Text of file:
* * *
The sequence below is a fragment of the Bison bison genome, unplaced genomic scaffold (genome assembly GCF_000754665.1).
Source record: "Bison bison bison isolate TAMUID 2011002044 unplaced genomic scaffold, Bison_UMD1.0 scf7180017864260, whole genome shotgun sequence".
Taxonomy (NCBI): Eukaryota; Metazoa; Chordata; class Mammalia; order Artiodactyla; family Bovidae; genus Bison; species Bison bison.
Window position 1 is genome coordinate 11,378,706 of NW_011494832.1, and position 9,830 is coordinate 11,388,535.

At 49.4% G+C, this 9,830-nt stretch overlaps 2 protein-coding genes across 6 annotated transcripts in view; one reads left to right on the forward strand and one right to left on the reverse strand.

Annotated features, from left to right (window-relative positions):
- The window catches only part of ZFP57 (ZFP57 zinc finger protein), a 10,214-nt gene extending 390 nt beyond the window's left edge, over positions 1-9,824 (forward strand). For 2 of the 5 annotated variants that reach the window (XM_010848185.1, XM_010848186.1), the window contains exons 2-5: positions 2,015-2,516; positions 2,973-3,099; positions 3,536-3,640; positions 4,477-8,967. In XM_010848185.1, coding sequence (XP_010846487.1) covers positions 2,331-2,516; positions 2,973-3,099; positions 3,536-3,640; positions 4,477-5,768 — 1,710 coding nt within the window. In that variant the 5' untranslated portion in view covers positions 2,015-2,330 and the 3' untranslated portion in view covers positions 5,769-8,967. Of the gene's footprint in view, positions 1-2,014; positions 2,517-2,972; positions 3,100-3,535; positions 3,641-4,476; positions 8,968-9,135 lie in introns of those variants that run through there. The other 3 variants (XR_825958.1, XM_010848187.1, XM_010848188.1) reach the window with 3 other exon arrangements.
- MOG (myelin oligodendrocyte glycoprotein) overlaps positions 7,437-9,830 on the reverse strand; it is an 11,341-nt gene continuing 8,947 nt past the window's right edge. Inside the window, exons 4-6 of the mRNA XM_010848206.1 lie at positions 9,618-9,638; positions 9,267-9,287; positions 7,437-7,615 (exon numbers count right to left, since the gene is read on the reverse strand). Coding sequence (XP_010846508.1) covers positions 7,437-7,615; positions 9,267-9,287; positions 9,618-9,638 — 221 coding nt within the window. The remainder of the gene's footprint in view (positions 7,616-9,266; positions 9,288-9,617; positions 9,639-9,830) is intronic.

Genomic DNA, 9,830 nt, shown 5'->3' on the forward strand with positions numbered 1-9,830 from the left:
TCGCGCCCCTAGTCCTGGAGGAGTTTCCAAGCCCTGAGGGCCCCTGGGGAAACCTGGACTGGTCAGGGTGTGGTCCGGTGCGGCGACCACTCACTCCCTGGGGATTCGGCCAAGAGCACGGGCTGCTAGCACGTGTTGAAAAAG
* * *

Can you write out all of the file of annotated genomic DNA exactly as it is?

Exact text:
The sequence below is a fragment of the Bison bison genome, unplaced genomic scaffold (genome assembly GCF_000754665.1).
Source record: "Bison bison bison isolate TAMUID 2011002044 unplaced genomic scaffold, Bison_UMD1.0 scf7180017864260, whole genome shotgun sequence".
Taxonomy (NCBI): Eukaryota; Metazoa; Chordata; class Mammalia; order Artiodactyla; family Bovidae; genus Bison; species Bison bison.
Window position 1 is genome coordinate 11,378,706 of NW_011494832.1, and position 9,830 is coordinate 11,388,535.

At 49.4% G+C, this 9,830-nt stretch overlaps 2 protein-coding genes across 6 annotated transcripts in view; one reads left to right on the forward strand and one right to left on the reverse strand.

Annotated features, from left to right (window-relative positions):
- The window catches only part of ZFP57 (ZFP57 zinc finger protein), a 10,214-nt gene extending 390 nt beyond the window's left edge, over positions 1-9,824 (forward strand). For 2 of the 5 annotated variants that reach the window (XM_010848185.1, XM_010848186.1), the window contains exons 2-5: positions 2,015-2,516; positions 2,973-3,099; positions 3,536-3,640; positions 4,477-8,967. In XM_010848185.1, coding sequence (XP_010846487.1) covers positions 2,331-2,516; positions 2,973-3,099; positions 3,536-3,640; positions 4,477-5,768 — 1,710 coding nt within the window. In that variant the 5' untranslated portion in view covers positions 2,015-2,330 and the 3' untranslated portion in view covers positions 5,769-8,967. Of the gene's footprint in view, positions 1-2,014; positions 2,517-2,972; positions 3,100-3,535; positions 3,641-4,476; positions 8,968-9,135 lie in introns of those variants that run through there. The other 3 variants (XR_825958.1, XM_010848187.1, XM_010848188.1) reach the window with 3 other exon arrangements.
- MOG (myelin oligodendrocyte glycoprotein) overlaps positions 7,437-9,830 on the reverse strand; it is an 11,341-nt gene continuing 8,947 nt past the window's right edge. Inside the window, exons 4-6 of the mRNA XM_010848206.1 lie at positions 9,618-9,638; positions 9,267-9,287; positions 7,437-7,615 (exon numbers count right to left, since the gene is read on the reverse strand). Coding sequence (XP_010846508.1) covers positions 7,437-7,615; positions 9,267-9,287; positions 9,618-9,638 — 221 coding nt within the window. The remainder of the gene's footprint in view (positions 7,616-9,266; positions 9,288-9,617; positions 9,639-9,830) is intronic.

Genomic DNA, 9,830 nt, shown 5'->3' on the forward strand with positions numbered 1-9,830 from the left:
TCGCGCCCCTAGTCCTGGAGGAGTTTCCAAGCCCTGAGGGCCCCTGGGGAAACCTGGACTGGTCAGGGTGTGGTCCGGTGCGGCGACCACTCACTCCCTGGGGATTCGGCCAAGAGCACGGGCTGCTAGCACGTGTTGAAAAAG